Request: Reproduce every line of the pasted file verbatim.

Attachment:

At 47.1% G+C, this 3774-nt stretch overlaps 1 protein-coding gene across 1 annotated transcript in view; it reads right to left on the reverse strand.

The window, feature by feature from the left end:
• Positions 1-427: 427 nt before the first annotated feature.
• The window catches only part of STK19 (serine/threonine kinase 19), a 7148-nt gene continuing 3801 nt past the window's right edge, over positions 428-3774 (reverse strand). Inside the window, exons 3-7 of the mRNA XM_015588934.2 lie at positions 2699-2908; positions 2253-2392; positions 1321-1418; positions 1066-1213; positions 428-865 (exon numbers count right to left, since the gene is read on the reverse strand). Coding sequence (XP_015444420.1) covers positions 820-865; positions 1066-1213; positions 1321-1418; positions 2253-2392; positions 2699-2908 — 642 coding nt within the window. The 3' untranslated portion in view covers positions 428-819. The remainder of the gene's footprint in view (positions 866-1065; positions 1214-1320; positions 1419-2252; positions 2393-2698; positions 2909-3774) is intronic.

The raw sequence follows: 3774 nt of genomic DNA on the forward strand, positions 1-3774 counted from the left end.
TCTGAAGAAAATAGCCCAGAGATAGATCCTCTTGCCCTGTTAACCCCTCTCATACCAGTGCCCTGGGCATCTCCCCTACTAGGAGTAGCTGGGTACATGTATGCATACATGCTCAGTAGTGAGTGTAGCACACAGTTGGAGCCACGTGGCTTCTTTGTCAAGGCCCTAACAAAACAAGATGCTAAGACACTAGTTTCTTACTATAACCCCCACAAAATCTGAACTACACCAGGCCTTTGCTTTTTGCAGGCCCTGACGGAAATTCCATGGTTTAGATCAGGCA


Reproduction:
At 47.1% G+C, this 3774-nt stretch overlaps 1 protein-coding gene across 1 annotated transcript in view; it reads right to left on the reverse strand.

The window, feature by feature from the left end:
• Positions 1-427: 427 nt before the first annotated feature.
• The window catches only part of STK19 (serine/threonine kinase 19), a 7148-nt gene continuing 3801 nt past the window's right edge, over positions 428-3774 (reverse strand). Inside the window, exons 3-7 of the mRNA XM_015588934.2 lie at positions 2699-2908; positions 2253-2392; positions 1321-1418; positions 1066-1213; positions 428-865 (exon numbers count right to left, since the gene is read on the reverse strand). Coding sequence (XP_015444420.1) covers positions 820-865; positions 1066-1213; positions 1321-1418; positions 2253-2392; positions 2699-2908 — 642 coding nt within the window. The 3' untranslated portion in view covers positions 428-819. The remainder of the gene's footprint in view (positions 866-1065; positions 1214-1320; positions 1419-2252; positions 2393-2698; positions 2909-3774) is intronic.

The raw sequence follows: 3774 nt of genomic DNA on the forward strand, positions 1-3774 counted from the left end.
TCTGAAGAAAATAGCCCAGAGATAGATCCTCTTGCCCTGTTAACCCCTCTCATACCAGTGCCCTGGGCATCTCCCCTACTAGGAGTAGCTGGGTACATGTATGCATACATGCTCAGTAGTGAGTGTAGCACACAGTTGGAGCCACGTGGCTTCTTTGTCAAGGCCCTAACAAAACAAGATGCTAAGACACTAGTTTCTTACTATAACCCCCACAAAATCTGAACTACACCAGGCCTTTGCTTTTTGCAGGCCCTGACGGAAATTCCATGGTTTAGATCAGGCA